Wells explained how he spent three tours in Vietnam — one for 12 months, and two for six months — so he experienced the coldness and hostility from people every time he came through the airports over the West Coast.
“It was bad,” he said. “And it got worse.”
It even got to a point where Wells didn’t even want to admit to anyone that he was a Vietnam veteran because of everyone’s “attitude” toward the soldiers.
"I'd go to activities, and they would ask all the veterans to stand up, (and I would just sit and clap for them),” he said. “That's the way it was because people didn't accept Vietnam.”
Wells said he is thankful he came back from the military unscathed — especially because many of his fellow soldiers weren’t as lucky.
"I was very fortunate,” he said. "I came back without a scratch. I had a lot of friends at home who went to the military and went to Vietnam and came back in pretty bad shape and even died not too long after they got back.”
He explained that there is a Vietnam Veterans Memorial in Washington D.C. that contains the names of more than 58,000 service members who passed while serving in the Vietnam War. However, it bothers Wells because “those are not the only ones who got killed.”
"This (one guy) got married, and we thought he was doing good, but he went out on the interstate one day, pulled over (and shot himself), and then there's others who had drug overdoses, and it was caused by what they experienced in Vietnam,” he said.
Posttraumatic Stress Disorder (PTSD) is a mental health problem that can occur after a traumatic event like war, assault, or disaster, according to the U.S. Department of Veteran Affairs.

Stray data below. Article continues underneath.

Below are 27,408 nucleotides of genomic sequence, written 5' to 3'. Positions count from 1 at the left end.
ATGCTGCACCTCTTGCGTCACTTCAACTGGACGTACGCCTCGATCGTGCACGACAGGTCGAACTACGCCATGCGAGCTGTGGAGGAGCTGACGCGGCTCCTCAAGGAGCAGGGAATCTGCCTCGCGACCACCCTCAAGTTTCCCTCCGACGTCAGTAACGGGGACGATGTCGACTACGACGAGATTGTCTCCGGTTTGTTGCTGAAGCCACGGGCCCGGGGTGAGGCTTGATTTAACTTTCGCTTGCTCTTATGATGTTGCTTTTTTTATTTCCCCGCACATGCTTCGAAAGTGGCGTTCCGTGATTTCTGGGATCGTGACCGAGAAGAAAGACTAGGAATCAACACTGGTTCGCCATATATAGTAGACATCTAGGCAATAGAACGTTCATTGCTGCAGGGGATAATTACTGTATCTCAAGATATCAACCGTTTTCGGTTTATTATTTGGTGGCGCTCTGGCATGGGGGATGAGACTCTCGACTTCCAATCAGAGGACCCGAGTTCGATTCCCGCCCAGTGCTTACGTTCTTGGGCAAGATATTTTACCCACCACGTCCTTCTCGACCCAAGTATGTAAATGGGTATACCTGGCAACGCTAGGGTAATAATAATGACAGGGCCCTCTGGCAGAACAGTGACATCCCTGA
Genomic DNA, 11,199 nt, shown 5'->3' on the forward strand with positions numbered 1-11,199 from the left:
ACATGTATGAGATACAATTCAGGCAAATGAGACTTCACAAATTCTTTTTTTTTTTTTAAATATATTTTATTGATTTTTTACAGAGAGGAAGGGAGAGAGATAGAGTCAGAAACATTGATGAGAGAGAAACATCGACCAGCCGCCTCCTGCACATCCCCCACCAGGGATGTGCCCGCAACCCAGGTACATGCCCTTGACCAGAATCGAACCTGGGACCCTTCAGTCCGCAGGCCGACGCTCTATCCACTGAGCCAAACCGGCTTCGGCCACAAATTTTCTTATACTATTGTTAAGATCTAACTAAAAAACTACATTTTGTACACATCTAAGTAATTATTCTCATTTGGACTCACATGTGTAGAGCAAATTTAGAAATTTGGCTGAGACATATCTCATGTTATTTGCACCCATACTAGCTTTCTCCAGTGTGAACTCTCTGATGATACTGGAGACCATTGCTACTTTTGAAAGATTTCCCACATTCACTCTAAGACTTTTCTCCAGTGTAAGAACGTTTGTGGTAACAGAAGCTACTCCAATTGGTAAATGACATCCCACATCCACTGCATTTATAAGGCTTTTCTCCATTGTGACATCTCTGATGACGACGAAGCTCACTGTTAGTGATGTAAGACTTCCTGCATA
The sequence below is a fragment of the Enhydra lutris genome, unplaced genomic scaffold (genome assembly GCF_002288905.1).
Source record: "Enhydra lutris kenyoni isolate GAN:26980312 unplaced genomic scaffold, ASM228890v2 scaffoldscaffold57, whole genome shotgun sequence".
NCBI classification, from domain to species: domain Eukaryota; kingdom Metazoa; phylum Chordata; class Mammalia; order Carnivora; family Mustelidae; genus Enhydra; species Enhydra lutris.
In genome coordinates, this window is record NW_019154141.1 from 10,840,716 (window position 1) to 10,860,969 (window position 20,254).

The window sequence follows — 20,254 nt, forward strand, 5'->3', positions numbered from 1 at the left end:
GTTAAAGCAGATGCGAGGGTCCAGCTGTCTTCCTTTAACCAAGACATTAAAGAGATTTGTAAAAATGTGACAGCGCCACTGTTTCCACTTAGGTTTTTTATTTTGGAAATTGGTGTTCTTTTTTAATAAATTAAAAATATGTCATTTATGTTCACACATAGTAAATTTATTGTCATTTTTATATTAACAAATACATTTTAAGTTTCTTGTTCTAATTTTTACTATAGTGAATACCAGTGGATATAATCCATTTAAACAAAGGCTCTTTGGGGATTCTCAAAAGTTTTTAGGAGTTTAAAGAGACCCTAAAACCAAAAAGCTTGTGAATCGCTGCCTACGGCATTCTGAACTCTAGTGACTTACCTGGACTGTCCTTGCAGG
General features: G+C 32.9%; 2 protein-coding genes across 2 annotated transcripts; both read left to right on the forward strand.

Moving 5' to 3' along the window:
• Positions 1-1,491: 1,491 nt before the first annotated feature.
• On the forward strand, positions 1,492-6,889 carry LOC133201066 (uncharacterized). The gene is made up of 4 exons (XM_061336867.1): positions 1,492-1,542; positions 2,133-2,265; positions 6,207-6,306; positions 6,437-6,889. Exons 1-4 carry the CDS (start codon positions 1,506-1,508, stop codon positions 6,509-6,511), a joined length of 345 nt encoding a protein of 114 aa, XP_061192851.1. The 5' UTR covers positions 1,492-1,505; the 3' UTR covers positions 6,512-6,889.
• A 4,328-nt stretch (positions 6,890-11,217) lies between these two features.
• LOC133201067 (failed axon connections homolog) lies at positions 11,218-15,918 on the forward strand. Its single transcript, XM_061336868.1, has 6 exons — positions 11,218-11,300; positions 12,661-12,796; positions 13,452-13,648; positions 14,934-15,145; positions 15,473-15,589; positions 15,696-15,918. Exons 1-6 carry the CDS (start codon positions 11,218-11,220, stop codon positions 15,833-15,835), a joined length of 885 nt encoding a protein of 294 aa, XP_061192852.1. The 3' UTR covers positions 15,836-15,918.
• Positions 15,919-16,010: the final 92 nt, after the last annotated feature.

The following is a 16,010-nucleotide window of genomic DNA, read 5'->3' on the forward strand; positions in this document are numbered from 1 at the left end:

Wells explained how having a strong support system from his family helped keep him on the right track mentally following his discharge from the military.
"Some people come back from being overseas and in places where you see a lot of death, and they can't get that out of their mind, and they don't have support, so consequently they go off in the wrong direction,” he explained. “So, I had a lot of support — not that I don't have some problems myself.”
Wells also explained how he witnessed PTSD in his father, who had “one of the worst cases he’s ever known.”
"The way he handled his PTSD was a lot different than some people,” he said. “He spent his whole time helping other people. My mother actually would fuss at him from time to time that he was spending more time helping other people than he was our family, but he did good. We never wanted for anything.”
Wells said he is glad that soldiers now get benefits like counseling to help combat PTSD. He said he also travels to the airport occasionally to greet young soldiers who are returning from Iraq or Afghanistan, so they are always greeted with a friendly face.
"I don't want anybody to have to ever experience that again,” he said. “American people should always support the military.”
Following Wells’ discharge from the Army, he joined an electrical apprenticeship program and eventually became an electrician, where he worked all over the country.
He then went into the nuclear business and started working at several different nuclear plants until he eventually found his way to the Comanche Peak Nuclear Power Plant in Glen Rose, where he worked for 28 years.
Wells served for 15 years as the VFW Post 7835 Commander in Granbury before stepping down last year. He is the father of two sons, Robert, and his late son, Doug, who passed away from cancer last June.
“I did meet some good people in Vietnam,” he added. “I really did. Not just soldiers, but actually Vietnamese. There were some good people there.”